Points-based immigration system could be in place two years earlier than originally planned
A points-based immigration system could be in place two years earlier than originally planned, according to reports.
Home Secretary Priti Patel is reportedly set to tell her cabinet colleagues that Britain should implement an Australian-style system before the end of the year – to coincide with the end of Britain’s transition period with the EU. “We need to deliver change and businesses need to be prepared for uncontrolled migration of low-skilled workers to end this year. “There is a clear drive for talented and skilled workers from around the world to come to the UK, but we also need to see a reduction in the number of unskilled workers entering the UK and that’s why this will be coming to an end.”
The reports come as Boris Johnson called for the UK to be the “investment partner of choice” for Africa and said his government would put “people before passports”. He said: “Change is coming and our system is becoming fairer and more equal between all our global friends and partners, treating people the same, wherever they come from. “By putting people before passports, we will be able to attract the best talent from around the world, wherever they may be.”
The prime minister announced an end to UK support in thermal coal mining and coal power plants overseas during a speech at the UK-Africa Investment Summit in Greenwich. Far fewer of the continent’s 54 leaders are in attendance in London than went to the Russia-Africa event last year, or China’s recent investment summits. Mr Johnson said the UK conference was “long overdue” and added: “We have no divine right to that business. “This is a competitive world. You have many suitors.”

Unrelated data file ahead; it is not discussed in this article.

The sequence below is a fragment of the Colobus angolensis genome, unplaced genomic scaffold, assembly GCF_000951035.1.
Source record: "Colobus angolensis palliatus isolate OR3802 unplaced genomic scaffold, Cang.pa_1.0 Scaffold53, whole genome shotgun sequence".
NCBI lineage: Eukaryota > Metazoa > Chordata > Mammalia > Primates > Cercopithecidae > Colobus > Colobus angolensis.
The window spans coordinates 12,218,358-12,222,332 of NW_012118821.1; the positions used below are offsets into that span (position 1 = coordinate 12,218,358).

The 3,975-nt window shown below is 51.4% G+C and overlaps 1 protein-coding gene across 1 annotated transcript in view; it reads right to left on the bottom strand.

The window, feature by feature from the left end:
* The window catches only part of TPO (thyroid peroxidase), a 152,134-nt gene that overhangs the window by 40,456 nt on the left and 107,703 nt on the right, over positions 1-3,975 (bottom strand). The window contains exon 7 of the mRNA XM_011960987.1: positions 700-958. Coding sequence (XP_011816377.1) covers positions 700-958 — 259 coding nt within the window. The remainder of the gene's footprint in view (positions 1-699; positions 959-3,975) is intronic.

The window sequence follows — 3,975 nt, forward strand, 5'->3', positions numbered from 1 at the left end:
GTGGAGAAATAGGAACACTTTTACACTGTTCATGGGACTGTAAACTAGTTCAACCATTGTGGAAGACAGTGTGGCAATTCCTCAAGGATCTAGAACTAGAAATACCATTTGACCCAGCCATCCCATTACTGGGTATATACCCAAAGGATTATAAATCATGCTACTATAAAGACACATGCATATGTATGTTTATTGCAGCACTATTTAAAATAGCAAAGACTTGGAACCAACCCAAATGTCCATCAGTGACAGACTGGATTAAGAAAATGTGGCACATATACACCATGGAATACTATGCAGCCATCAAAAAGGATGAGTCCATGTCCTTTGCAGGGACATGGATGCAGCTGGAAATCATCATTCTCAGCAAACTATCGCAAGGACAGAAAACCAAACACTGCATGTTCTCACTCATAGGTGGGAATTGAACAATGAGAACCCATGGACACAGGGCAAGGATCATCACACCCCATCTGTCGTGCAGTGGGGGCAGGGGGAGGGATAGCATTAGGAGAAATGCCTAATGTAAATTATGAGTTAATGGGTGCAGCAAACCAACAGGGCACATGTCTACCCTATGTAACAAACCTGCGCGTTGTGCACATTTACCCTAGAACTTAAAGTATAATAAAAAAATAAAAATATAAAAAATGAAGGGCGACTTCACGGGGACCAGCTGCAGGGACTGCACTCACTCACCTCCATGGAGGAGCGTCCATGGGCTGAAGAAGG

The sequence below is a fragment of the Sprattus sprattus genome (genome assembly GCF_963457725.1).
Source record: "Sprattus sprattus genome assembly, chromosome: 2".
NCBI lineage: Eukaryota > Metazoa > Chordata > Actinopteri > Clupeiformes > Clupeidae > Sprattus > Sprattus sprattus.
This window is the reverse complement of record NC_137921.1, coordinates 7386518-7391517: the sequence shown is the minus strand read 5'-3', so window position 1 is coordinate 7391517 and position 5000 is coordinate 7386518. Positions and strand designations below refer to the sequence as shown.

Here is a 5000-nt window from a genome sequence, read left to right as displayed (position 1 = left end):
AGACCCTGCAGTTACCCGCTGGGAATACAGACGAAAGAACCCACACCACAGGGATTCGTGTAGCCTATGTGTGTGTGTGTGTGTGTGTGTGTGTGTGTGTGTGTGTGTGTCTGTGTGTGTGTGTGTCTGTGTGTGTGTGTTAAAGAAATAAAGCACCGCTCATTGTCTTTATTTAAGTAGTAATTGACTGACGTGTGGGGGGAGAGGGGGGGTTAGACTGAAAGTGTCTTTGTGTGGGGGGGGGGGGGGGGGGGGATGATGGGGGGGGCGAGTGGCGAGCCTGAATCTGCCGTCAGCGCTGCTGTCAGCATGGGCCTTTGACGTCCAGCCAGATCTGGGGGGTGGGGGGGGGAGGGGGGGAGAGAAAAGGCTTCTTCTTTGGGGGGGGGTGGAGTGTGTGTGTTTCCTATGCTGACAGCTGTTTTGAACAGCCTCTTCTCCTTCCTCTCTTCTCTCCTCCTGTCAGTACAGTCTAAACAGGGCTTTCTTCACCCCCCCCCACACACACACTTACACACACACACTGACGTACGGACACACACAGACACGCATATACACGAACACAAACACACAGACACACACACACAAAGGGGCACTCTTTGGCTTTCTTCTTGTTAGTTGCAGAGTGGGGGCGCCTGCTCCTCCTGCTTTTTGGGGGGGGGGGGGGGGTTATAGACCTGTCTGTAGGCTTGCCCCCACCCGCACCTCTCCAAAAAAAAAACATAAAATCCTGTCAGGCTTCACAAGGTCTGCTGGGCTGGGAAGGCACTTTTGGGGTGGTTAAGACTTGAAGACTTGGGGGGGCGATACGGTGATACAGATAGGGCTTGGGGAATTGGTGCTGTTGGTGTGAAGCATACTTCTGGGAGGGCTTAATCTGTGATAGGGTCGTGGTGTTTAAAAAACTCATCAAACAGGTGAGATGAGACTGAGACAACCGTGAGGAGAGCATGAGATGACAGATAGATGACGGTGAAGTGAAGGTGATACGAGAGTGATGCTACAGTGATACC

The UK’s existing immigration plan drawn up under Theresa May would have provided a temporary extension of EU rules after the Brexit implementation period, which comes to an end on 31 December 2020. A change like this could impact businesses, as groups like the Confederation of British Industry previously said companies need “at least two years to adapt to any new immigration system”.
Diane Abbott, shadow home secretary, said: “This is an ill-informed and reactionary policy that will damage us all, damaging to everything from the NHS to other public services and some of our key private sector industries. “Ministers talk about ending uncontrolled migration when they have been in office for 10 years. In reality this is just a new twist in the long Tory campaign against migrants, scape goating them for the terrible effects of Tory policies.”
Liberal Democrat Home Affairs Spokesperson Christine Jardine said: “Decisions like this make it loud and clear that this Conservative Government has no intention of ending the hostile environment. It’s a national embarrassment. “For business and our economy, such draconian changes to immigration rules is utterly unworkable. To think the Home Office could implement the changes in the time given is a joke.”
Dr Alan Gamlen of Monash University in Melbourne said the Australian system is a “general skilled migration programme, where immigrants applying for a visa are typically selected based on ‘economically relevant characteristics’ like education, language skills and work experience”. He said: “The exact way points are allocated changes depending on policy and the labour market but typically an applicant picks a ‘skilled occupation’ from a list and needs to score a minimum number of points.”
During the December election, Mr Johnson said the system would mean lower-skilled workers would come to the UK when there was a specific shortage.
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